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Playstation Portable most likely a hit

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  • Playstation Portable most likely a hit

    Even if you don't particularly like video games, you'd best resign yourself to what appears certain to anyone who's spent a little time with Sony's new PlayStation Portable:

    This is a gadget that's likely to eventually become a worldwide household hit. That holds true especially if your household includes, as mine does, a young man who grew up with the original PlayStation.

    Yet while the PSP is a dazzling game machine, delivering sharp graphics on a 4.3-inch display and weighing just 10 ounces, it is also a multimedia player designed for music and movies.

    And within the sleek, black plastic shell of this 7-inch by 3-inch wonder, there is Wi-Fi wireless connectivity and a USB 2.0 port for mating with computers.

    The only big drawback is Sony's decision to go with a proprietary format for the PSP's main media: a 1.8-gigabyte disc the size of an Olympic medal. It's dubbed UMD for Universal Media Disc.

    That's what the games come on and Sony Corp (NYSE:SNE - news) (news - web sites). promises to also deliver Hollywood movies on the discs, though it hasn't said when or offered a lineup.

    The PSP went on sale in Japan this month and won't be available in the United States and Europe until next year. It's likely that the U.S. price will be similar to the $190 the device costs in Japan. That feels like a bargain to anyone who remembers paying more than $299 for the original PlayStation in the mid-1990s.

    But then, the PSP has a competitor this time around in Nintendo (news - web sites)'s DS handheld. Perhaps that's why the PSP is stoked with enough technology to be worth twice its price tag it's got a Memory Stick slot for storing music and photos when the 32 megabytes of onboard memory don't suffice. You'll have to buy the Memory Stick, though.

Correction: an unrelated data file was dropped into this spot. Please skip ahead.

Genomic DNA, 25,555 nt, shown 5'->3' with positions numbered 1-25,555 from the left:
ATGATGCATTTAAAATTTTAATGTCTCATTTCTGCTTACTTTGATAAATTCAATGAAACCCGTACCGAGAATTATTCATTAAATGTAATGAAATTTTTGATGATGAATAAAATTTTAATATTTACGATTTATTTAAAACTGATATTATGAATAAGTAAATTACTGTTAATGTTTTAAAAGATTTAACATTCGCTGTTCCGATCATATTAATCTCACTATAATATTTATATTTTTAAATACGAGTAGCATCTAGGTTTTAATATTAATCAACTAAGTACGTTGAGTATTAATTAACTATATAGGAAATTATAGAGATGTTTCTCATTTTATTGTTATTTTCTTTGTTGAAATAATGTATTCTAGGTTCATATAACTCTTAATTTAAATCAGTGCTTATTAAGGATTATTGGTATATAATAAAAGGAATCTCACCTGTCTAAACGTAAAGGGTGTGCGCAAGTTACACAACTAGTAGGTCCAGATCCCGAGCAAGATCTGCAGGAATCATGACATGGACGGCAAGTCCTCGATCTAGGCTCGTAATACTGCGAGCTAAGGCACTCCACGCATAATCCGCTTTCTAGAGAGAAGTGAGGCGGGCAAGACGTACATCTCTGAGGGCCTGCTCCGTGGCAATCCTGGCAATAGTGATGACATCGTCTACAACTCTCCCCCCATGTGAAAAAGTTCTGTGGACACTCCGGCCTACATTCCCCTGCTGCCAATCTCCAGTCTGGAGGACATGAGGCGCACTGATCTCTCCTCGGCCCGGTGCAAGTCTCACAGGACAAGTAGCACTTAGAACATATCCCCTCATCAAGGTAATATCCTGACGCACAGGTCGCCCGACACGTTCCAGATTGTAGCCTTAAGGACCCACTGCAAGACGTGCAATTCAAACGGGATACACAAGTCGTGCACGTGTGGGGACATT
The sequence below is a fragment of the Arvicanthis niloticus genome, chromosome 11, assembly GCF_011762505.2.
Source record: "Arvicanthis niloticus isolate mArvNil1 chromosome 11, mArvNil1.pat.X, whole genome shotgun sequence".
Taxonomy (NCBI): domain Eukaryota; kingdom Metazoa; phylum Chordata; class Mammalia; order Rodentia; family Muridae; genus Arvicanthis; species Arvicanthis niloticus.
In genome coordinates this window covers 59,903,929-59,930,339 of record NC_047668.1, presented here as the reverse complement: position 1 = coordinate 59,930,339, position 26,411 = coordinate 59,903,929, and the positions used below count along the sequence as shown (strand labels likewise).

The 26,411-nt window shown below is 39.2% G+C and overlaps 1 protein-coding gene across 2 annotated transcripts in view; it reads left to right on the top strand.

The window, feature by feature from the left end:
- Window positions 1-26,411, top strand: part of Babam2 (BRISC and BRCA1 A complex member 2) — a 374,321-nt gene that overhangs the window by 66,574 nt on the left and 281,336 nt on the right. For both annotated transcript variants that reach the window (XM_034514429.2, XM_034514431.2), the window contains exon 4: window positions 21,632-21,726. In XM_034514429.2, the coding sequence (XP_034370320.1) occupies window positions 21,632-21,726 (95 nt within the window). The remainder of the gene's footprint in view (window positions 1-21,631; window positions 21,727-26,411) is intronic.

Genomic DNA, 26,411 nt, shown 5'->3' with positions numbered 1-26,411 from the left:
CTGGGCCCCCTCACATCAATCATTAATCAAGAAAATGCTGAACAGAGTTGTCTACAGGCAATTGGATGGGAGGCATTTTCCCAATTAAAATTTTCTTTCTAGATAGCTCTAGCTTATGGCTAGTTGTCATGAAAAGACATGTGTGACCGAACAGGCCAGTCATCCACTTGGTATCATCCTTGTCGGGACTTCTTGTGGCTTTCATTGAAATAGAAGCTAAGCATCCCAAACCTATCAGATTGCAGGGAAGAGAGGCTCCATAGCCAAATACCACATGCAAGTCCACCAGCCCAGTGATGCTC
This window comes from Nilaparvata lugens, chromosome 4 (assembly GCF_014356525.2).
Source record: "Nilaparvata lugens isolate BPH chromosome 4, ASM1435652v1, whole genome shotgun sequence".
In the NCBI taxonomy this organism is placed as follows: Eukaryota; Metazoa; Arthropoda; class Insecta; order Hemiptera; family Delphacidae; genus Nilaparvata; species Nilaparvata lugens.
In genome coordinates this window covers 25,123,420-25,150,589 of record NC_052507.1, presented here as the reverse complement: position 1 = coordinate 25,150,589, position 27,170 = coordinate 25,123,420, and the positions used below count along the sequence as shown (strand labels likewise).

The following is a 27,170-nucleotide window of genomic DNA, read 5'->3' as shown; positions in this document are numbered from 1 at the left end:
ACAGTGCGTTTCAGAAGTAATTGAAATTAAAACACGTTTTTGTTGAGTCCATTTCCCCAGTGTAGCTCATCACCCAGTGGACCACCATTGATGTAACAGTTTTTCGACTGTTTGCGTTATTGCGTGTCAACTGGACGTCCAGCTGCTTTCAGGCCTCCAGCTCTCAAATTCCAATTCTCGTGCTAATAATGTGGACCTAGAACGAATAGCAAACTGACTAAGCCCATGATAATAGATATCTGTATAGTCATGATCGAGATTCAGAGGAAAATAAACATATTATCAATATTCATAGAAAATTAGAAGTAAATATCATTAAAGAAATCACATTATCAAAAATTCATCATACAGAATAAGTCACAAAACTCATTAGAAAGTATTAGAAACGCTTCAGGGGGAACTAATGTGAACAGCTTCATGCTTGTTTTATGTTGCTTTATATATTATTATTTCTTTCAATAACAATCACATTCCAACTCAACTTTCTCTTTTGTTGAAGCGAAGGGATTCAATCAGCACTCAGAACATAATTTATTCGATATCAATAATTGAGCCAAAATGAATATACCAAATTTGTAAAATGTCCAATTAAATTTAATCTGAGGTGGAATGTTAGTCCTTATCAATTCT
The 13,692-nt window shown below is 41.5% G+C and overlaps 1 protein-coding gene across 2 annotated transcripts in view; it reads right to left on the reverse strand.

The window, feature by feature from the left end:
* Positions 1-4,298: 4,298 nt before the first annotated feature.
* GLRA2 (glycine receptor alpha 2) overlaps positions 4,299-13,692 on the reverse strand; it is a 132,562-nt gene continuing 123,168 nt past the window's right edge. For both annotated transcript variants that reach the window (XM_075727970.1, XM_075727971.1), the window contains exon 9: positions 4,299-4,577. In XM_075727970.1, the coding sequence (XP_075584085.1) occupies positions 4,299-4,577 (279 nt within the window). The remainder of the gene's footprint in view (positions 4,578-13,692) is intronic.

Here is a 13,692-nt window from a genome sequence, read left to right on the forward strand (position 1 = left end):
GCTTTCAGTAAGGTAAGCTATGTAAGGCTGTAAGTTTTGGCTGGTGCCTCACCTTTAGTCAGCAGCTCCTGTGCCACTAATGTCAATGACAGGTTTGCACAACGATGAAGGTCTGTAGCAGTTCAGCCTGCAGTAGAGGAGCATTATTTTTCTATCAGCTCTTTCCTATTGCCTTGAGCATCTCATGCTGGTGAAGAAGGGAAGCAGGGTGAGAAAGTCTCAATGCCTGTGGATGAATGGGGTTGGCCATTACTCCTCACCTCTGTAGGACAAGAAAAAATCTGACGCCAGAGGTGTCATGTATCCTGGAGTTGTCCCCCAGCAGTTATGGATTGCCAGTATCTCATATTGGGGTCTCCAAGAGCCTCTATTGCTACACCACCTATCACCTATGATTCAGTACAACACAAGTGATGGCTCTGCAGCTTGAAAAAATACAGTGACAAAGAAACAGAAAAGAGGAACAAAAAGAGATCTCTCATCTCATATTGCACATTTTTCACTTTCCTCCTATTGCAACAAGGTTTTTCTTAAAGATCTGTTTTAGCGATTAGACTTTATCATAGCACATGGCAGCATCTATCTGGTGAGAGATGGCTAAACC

There's good news, also, for music fans who prize to open MP3 standard for music. Sony formerly pushed its ATRAC proprietary standard. No longer. The PSP is an MP3 adherent, and its sound quality is quite good.

    If you want to play video that doesn't come on a UMD disc, Sony recommends you buy special $10 computer software that will convert it to the MPEG-4 video format that the PSP and Memory Stick support.

    As for recording your own content for playing on the PSP, Sony hasn't said whether it will sell recordable versions of UMD discs.

    PSP games range in price from $24 to $46, but unfortunately there aren't many yet. About a dozen are available so far in Japan, including "Hot Shots Golf" from Sony Computer Entertainment and "Vampire Chronicle: The Chaos Tower" from Capcom Co.

    Sony says some 100 games are in the works, with about 20 titles promised by the end of the year.

    By contrast, about 15 Nintendo DS games are on sale in Japan so far. But Nintendo DS, which costs about $145, can also play all the Game Boy Advance games.

    In the games I played on the PSP, the attention to detail in the graphics was impressive.

    In scenes from "Ridge Racers" made by Namco Ltd., camera flashes blink from roaring crowds and frothy waves break on sandy beaches. I found myself pushing on the joystick button for steering until my thumb got sore, happily tilting the PSP with the twists and turns as roaring race cars zipped through a swerving course, screeching on corners and sending tire-skidding virtual sparks on the screen.

    The display, from Sharp Corp., is surprisingly easy on the eyes. The removable Lithium Ion battery lasts about four to six hours for games on a single charge. And the built-in 802.11b Wi-Fi chip allows up to 16 PSPs to play together.

    PSP also has a microphone slot for future software with voice-recognition and an infrared connection whose uses aren't yet spelled out.

    My son needed just a few minutes of checking out PSP before deciding he's definitely going to buy one.

    Never mind that he isn't exactly sure how he's going to use its non-game functions (He's already got an iPod, a digital camera, a cell phone and a laptop).

    Don't worry, mom, he said, everybody is going to figure it out.
    - The baby will be back -